Velvet Buzzsaw is out on Netflix and the horror thriller is one crazy ride. It won’t be for everyone, but it’s certainly worth watching. Especially for Jake Gyllenhaal and Rene Russo. On Netflix now!
Velvet Buzzsaw is out on Netflix now after premiering at Sundance a few days earlier. The story of this quirky horror thriller takes place in the art world. This, of course, means lots of weird and mostly lovingly stereotypical characters.
The actual horror element is very bloody and lethal, but that’s already revealed in the trailer, so you’ll know that going into it. It’s also quite the mind f*ck and dripping with satire, which I absolutely love.
The downfall (though that’s definitely too strong a word) for me is the fact that I wasn’t crazy about the actual story in Velvet Buzzsaw.
Full of metaphors and symbolism
What I really enjoyed while watching Velvet Buzzsaw was the obvious symbolism of the whole thing. Sure, this is about art in the traditional sense of painting and sculptures, but it could just as well have been movies or music.
This alone does lend an extra layer to the story. If you imagine that they’re talking about movies instead of paintings, then you’ll get a bit of an insight into the movie industry.
Most notably, you’ll see how everything is happening around the actual artist. We’re following an art critic and an art dealer along with people working with or for museums and private art collectors. In other words, the story focuses on people who earn a profit from the art but never actually creates any art themselves.
And yes, when the killings begin, these are the people targeted.
In Velvet Buzzsaw the artist literally gets back at the people trying to turn a profit. And do so directly through the actual art. It’s all kinds of glorious.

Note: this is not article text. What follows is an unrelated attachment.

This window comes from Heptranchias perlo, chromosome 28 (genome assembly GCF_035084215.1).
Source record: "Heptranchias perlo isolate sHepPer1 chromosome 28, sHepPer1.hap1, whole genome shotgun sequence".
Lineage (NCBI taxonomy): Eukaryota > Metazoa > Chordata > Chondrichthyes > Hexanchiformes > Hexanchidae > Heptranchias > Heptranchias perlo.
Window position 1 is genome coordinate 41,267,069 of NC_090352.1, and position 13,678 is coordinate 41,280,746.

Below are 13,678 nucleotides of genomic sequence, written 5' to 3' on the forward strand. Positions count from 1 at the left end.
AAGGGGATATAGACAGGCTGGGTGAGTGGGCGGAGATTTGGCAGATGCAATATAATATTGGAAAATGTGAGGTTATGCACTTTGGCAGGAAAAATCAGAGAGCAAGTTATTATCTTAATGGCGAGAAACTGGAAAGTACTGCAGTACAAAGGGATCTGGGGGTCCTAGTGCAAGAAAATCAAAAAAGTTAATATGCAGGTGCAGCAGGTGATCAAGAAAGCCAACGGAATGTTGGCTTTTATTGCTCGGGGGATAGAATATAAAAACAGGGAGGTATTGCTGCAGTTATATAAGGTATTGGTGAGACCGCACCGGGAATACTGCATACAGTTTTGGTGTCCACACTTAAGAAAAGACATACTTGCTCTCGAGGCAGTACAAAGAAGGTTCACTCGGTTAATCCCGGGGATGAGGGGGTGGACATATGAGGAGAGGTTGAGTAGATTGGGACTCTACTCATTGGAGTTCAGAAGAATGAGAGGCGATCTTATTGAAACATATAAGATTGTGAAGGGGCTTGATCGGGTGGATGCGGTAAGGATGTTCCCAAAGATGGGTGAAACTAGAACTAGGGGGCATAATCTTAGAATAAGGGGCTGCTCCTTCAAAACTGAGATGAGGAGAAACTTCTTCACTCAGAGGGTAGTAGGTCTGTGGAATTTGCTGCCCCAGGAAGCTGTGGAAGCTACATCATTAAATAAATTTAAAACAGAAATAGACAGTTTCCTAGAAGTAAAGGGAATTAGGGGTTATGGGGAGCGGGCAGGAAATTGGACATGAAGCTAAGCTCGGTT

Also, I loved seeing the art critic (Jake Gyllenhaal) visibly loathe everyone who tried to suck up to him, while clearly enjoying the company of those who did not. The ones who actually disagreed and had an opinion of their own. While the critic himself enjoyed the power, he turned out to also have an honest interest in (and respect for) the art.
The brilliant cast of Velvet Buzzsaw
The two starring roles in Velvet Buzzsaw belong to Jake Gyllenhaal and Rene Russo. While Gyllenhaal plays the role of Morf Vandewalt with an (intentionally, I believe) over-the-top and pretty stereotypical edge, Rene Russo has a very different job.
Her character, Rhodora Haze, is tough-as-nails and was a former punk musician in a band called Velvet Buzzsaw. Hence the title of this Netflix horror movie. At one point, she stands up to a huge thuggish guy with the words “Back the f*ck up!” and you have no doubt that he will. This scene alone almost made the movie for me!
With Velvet Buzzsaw, Rene Russo is reuniting with her Nightcrawler co-star, Gyllenhaal. And yes, she is also Thor’s mother, Frigga, in the Marvel Cinematic Universe. I know it’s not one of her major roles, but it certainly is a cool one!
Jake Gyllenhaal’s Morf is a gay man, who questions himself quite a lot since he tends to obsess over things that fascinate him. Though everything about the character tells you one thing, his own fascination blinds and confuses him, which does cause a lot of frustration – for everyone involved.